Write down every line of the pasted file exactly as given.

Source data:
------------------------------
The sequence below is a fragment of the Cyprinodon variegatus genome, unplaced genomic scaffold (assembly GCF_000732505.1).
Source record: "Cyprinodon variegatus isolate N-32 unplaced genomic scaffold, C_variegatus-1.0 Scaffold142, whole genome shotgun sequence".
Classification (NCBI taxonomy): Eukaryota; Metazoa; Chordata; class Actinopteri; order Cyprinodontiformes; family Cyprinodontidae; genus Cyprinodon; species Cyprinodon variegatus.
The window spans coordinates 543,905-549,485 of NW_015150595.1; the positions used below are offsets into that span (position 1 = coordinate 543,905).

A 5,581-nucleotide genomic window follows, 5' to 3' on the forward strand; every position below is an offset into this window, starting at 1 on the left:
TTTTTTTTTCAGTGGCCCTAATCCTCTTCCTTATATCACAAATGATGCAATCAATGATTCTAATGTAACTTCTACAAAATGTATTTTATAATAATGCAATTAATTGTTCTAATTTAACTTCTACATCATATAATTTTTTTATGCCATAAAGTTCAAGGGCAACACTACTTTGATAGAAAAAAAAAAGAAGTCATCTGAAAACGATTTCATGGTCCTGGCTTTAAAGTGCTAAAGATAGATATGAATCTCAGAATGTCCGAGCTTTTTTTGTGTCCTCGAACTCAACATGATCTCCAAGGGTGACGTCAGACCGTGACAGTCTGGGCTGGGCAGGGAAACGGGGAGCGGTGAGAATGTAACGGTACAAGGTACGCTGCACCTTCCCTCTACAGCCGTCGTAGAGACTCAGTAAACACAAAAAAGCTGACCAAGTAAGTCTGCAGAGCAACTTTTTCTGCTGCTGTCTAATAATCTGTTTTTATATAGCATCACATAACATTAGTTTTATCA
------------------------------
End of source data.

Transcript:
The sequence below is a fragment of the Cyprinodon variegatus genome, unplaced genomic scaffold (assembly GCF_000732505.1).
Source record: "Cyprinodon variegatus isolate N-32 unplaced genomic scaffold, C_variegatus-1.0 Scaffold142, whole genome shotgun sequence".
Classification (NCBI taxonomy): Eukaryota; Metazoa; Chordata; class Actinopteri; order Cyprinodontiformes; family Cyprinodontidae; genus Cyprinodon; species Cyprinodon variegatus.
The window spans coordinates 543,905-549,485 of NW_015150595.1; the positions used below are offsets into that span (position 1 = coordinate 543,905).

A 5,581-nucleotide genomic window follows, 5' to 3' on the forward strand; every position below is an offset into this window, starting at 1 on the left:
TTTTTTTTTCAGTGGCCCTAATCCTCTTCCTTATATCACAAATGATGCAATCAATGATTCTAATGTAACTTCTACAAAATGTATTTTATAATAATGCAATTAATTGTTCTAATTTAACTTCTACATCATATAATTTTTTTATGCCATAAAGTTCAAGGGCAACACTACTTTGATAGAAAAAAAAAAGAAGTCATCTGAAAACGATTTCATGGTCCTGGCTTTAAAGTGCTAAAGATAGATATGAATCTCAGAATGTCCGAGCTTTTTTTGTGTCCTCGAACTCAACATGATCTCCAAGGGTGACGTCAGACCGTGACAGTCTGGGCTGGGCAGGGAAACGGGGAGCGGTGAGAATGTAACGGTACAAGGTACGCTGCACCTTCCCTCTACAGCCGTCGTAGAGACTCAGTAAACACAAAAAAGCTGACCAAGTAAGTCTGCAGAGCAACTTTTTCTGCTGCTGTCTAATAATCTGTTTTTATATAGCATCACATAACATTAGTTTTATCA